In his effort to drum up support for the nearly $2 trillion COVID relief package meandering its way through Congress, the Biden White House’s unusually forward-facing chief of staff, Ron Klain, has engaged in some rhetorical sleight of hand. The bill, he insists, is “bipartisan.” Not in the definitional sense, of course, insofar as representatives of one of America’s two parties in Congress remain largely skeptical of the proposal. In Klain’s poetic reimagining of the word, “bipartisan” describes the level of support the package receives in polls from both self-described Democrats and Republicans.
Klain’s prestidigitation is a clever act. Who doesn’t like bipartisanship? At a time when the country’s divisions are on full display, only a true misanthrope would stand athwart this outbreak of interparty collaboration. But by resting his argument not on the bill’s immutable features but the shifting winds of public opinion, Klain and his fellow Democrats are playing a dangerous game.
The agony of the Bernie Sanders wing of the Democratic Party notwithstanding, the Senate parliamentarian’s verdict, which will strip the COVID relief bill of one insurmountable sticking point—hiking the federal minimum wage to $15—must have been welcome news in the Biden White House. The conventional wisdom is now that the bill is on a glide path toward passage. Again, who can resist the demands of two-thirds of the voting public? And Democrats have every reason to anticipate that the bill will be a political benefit well into the 2022 midterm cycle.
If it’s popular now, just wait until its stimulative effects begin to be felt. Even if its economic impacts are more muted than the bill’s boosters expect, financial forecasters expect the American economy to grow at a fantastic rate in 2021 as the pandemic recedes and a year’s worth of pent-up demand manifests in consumer spending. If that bonanza isn’t directly attributable to stimulus spending, so what? Democrats will take the credit for it anyway, much as they have for the COVID vaccine regime they inherited. There are no downsides. Right?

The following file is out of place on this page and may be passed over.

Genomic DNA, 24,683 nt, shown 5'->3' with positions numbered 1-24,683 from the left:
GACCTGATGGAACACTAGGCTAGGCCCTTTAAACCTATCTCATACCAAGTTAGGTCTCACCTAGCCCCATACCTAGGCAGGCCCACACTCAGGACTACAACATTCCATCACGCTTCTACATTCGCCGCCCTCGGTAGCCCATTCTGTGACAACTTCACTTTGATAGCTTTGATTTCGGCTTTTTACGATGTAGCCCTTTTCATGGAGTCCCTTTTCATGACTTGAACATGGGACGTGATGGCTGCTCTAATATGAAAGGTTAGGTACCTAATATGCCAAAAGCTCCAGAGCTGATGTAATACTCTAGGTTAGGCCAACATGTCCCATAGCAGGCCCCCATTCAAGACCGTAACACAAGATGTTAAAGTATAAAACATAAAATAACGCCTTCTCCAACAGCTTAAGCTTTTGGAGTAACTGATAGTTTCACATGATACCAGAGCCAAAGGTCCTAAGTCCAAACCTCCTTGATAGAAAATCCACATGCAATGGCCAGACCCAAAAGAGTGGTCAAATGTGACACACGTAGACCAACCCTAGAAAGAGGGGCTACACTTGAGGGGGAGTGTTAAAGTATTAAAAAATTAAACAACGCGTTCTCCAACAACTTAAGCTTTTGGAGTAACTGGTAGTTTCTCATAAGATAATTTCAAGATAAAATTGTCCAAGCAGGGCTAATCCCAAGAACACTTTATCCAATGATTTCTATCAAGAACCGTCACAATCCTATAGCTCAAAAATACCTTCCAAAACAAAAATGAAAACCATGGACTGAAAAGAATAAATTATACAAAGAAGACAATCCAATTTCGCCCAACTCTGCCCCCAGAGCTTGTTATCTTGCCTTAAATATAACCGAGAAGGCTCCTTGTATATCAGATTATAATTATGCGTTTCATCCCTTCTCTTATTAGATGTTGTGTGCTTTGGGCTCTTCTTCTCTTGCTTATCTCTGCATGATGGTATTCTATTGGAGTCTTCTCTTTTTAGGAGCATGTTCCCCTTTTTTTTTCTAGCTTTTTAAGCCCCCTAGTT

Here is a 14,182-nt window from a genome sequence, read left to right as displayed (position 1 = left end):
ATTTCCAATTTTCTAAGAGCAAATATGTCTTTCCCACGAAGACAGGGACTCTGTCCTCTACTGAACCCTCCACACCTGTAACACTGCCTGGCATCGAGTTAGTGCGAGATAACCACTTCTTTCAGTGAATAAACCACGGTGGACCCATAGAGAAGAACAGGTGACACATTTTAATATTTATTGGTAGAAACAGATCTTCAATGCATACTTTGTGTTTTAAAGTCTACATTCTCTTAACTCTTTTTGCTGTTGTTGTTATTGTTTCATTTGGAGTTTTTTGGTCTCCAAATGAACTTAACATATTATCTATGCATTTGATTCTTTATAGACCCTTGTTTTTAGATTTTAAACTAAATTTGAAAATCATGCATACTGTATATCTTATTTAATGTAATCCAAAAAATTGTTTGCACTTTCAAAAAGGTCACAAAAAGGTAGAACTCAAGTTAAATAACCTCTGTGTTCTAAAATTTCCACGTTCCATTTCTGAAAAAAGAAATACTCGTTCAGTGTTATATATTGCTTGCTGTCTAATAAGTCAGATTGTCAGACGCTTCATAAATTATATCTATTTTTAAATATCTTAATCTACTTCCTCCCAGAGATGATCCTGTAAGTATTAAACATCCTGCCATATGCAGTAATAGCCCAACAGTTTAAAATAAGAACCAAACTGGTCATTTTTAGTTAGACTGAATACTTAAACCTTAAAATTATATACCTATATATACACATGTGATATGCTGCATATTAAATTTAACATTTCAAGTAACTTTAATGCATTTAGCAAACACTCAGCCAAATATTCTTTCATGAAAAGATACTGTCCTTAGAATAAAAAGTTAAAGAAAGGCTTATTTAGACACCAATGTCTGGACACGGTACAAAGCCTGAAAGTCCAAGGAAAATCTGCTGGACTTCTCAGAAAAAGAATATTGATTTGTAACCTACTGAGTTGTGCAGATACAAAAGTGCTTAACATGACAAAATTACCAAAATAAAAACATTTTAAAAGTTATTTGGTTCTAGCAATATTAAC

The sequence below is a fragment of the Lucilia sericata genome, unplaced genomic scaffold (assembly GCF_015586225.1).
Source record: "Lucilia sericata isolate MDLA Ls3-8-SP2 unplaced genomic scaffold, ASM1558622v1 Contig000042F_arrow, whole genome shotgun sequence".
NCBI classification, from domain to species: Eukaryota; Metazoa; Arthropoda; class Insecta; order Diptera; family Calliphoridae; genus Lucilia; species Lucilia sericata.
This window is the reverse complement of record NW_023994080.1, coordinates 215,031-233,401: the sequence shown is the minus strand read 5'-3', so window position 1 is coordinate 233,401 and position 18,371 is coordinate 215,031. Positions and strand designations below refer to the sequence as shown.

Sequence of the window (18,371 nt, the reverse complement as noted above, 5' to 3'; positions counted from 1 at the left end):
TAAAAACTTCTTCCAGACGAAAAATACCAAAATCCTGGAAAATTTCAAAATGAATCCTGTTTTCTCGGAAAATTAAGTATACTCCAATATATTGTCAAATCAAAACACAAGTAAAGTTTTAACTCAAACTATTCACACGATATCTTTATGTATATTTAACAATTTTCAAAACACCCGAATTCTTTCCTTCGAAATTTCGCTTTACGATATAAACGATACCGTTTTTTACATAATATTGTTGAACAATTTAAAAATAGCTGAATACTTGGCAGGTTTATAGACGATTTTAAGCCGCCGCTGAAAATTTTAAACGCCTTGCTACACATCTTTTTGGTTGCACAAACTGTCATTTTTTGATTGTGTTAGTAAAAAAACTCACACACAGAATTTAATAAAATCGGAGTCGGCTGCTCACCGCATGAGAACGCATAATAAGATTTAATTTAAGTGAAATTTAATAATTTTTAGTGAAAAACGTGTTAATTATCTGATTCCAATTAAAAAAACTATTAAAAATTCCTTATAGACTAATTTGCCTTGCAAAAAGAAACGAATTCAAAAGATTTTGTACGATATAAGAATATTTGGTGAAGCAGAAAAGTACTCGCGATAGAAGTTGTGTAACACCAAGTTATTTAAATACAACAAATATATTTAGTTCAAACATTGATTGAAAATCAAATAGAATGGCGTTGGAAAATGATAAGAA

Perhaps. But the bill as it is currently written provides its critics with ample opportunities to sever its effects from the economy’s performance. Some of those pitfalls could have an unexpectedly long tail.
Take the “relief” provided to federal workers who are experiencing hardships associated with school closures. The “Emergency Federal Employee Leave Fund” within the “American Rescue Plan Act” sets aside $570 million for federal employees who are the parents of school-age children so long as their “place of care” is closed or hybridized. Full-time employees of the federal government can claim up to $1,400 per week until September 30 so long as their children are shut out of their public (not private) school.
But why are their children not in public school? In Washington D.C. and the surrounding counties in Virginia and Maryland, it’s not out of deference to the vicissitudes of the pandemic. Those schools are closed because the unionized educational workforce wants them to be closed, and they have been particularly obdurate about it. In Fairfax County, Virginia, for example, the school system demanded and received high-priority placement for teachers and administrators on the list of vaccine-eligible workers. But then the goalposts moved. Suddenly, the local union began insisting that normalcy couldn’t return until students were vaccinated, too. But the vaccine hasn’t even been approved for children, and that isn’t likely to change until early 2022.
If past performance is indicative of future results, when we finally reach that milestone, you can bet that there will be some new stipulation that will perpetuate the pandemic’s status quo. Now add to this dynamic a carveout for federal workers that creates financial incentives to keep children out of school.
Let’s call this what it is: A conspiracy of Democratic interests rewarding each other for nonperformance at the expense of the general public. That is the sort of thing that cuts through the clutter. Republicans will have an honest and valid grievance to litigate, and it is one that can and should be evaluated entirely independently of how the economy is performing.
Klain’s determination to hang his hat on the polls could easily come back to bite him if provisions like these become law. It’s not hard to imagine a backlash against such a shameless payout for federal workers—one that is designed not to get America back to “normal” but to preserve the present abnormality in amber. What’s more, you could certainly see that backlash earning the support of a handful of Democratic poll respondents. In that event, Republicans would have every right to claim the outrage over Democratic gamesmanship was overwhelming, intractable, and truly bipartisan. And who could argue against that?